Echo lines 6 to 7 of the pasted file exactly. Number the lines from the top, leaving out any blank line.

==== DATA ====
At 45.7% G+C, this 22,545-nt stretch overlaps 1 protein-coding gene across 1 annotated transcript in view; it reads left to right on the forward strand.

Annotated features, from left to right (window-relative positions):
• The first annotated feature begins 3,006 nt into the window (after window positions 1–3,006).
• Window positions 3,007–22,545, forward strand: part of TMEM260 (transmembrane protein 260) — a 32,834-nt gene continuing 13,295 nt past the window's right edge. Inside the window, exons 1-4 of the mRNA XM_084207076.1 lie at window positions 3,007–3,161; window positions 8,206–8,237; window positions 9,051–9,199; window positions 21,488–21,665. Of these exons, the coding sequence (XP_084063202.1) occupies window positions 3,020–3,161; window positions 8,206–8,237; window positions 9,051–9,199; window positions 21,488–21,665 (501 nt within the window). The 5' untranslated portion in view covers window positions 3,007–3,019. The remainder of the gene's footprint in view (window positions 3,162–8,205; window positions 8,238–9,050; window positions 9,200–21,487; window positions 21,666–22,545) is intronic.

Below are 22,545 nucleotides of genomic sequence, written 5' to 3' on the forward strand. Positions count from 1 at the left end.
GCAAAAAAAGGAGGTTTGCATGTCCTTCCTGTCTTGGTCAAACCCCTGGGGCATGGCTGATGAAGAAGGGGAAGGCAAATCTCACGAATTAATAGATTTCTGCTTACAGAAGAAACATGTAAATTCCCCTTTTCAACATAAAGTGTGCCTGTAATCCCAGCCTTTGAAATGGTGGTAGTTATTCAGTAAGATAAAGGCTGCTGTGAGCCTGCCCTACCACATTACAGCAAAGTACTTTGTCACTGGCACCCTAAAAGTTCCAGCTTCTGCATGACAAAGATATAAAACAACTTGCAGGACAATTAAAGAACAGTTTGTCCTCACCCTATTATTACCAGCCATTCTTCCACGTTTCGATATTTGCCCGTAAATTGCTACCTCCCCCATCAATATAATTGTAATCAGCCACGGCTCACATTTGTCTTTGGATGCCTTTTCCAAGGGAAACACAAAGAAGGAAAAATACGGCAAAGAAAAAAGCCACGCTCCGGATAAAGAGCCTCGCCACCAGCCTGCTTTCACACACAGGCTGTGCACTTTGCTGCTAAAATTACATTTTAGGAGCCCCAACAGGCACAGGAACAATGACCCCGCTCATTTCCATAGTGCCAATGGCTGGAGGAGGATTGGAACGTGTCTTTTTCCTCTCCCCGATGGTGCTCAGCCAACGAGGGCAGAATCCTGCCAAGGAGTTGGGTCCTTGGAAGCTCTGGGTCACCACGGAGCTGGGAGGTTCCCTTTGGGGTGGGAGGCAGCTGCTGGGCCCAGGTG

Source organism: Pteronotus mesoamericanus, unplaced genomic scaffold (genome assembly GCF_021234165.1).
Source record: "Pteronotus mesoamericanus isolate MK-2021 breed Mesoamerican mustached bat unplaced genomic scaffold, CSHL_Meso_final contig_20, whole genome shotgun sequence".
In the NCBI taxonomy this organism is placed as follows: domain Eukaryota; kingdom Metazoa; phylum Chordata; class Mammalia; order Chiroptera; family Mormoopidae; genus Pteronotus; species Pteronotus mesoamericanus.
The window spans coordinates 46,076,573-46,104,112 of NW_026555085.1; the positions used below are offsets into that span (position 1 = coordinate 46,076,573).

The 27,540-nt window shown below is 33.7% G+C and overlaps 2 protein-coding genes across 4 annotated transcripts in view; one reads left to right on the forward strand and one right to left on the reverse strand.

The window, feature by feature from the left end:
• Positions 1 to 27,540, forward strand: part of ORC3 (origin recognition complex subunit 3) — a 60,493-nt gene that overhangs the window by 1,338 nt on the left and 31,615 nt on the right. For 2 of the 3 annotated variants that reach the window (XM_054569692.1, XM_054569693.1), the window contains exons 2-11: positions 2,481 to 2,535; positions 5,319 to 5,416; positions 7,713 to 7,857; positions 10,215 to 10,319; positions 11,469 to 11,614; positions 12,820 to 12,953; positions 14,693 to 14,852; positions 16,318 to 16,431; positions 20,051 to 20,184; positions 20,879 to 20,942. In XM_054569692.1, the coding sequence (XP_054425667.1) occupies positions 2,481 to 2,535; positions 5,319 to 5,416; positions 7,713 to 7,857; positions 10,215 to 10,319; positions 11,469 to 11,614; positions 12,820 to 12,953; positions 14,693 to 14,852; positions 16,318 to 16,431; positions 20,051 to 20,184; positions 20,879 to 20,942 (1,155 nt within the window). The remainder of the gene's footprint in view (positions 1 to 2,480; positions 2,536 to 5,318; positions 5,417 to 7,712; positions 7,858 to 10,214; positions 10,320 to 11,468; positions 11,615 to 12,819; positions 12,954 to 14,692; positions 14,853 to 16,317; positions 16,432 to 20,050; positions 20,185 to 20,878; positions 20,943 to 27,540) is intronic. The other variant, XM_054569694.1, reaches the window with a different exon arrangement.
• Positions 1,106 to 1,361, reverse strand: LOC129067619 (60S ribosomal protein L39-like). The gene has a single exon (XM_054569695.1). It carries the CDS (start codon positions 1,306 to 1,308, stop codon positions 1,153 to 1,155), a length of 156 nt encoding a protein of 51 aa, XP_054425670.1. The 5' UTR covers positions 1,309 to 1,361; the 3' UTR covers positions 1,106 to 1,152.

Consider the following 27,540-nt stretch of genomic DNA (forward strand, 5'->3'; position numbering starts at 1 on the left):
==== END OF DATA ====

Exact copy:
GCAAAAAAAGGAGGTTTGCATGTCCTTCCTGTCTTGGTCAAACCCCTGGGGCATGGCTGATGAAGAAGGGGAAGGCAAATCTCACGAATTAATAGATTTCTGCTTACAGAAGAAACATGTAAATTCCCCTTTTCAACATAAAGTGTGCCTGTAATCCCAGCCTTTGAAATGGTGGTAGTTATTCAGTAAGATAAAGGCTGCTGTGAGCCTGCCCTACCACATTACAGCAAAGTACTTTGTCACTGGCACCCTAAAAGTTCCAGCTTCTGCATGACAAAGATATAAAACAACTTGCAGGACAATTAAAGAACAGTTTGTCCTCACCCTATTATTACCAGCCATTCTTCCACGTTTCGATATTTGCCCGTAAATTGCTACCTCCCCCATCAATATAATTGTAATCAGCCACGGCTCACATTTGTCTTTGGATGCCTTTTCCAAGGGAAACACAAAGAAGGAAAAATACGGCAAAGAAAAAAGCCACGCTCCGGATAAAGAGCCTCGCCACCAGCCTGCTTTCACACACAGGCTGTGCACTTTGCTGCTAAAATTACATTTTAGGAGCCCCAACAGGCACAGGAACAATGACCCCGCTCATTTCCATAGTGCCAATGGCTGGAGGAGGATTGGAACGTGTCTTTTTCCTCTCCCCGATGGTGCTCAGCCAACGAGGGCAGAATCCTGCCAAGGAGTTGGGTCCTTGGAAGCTCTGGGTCACCACGGAGCTGGGAGGTTCCCTTTGGGGTGGGAGGCAGCTGCTGGGCCCAGGTG

Source organism: Pteronotus mesoamericanus, unplaced genomic scaffold (genome assembly GCF_021234165.1).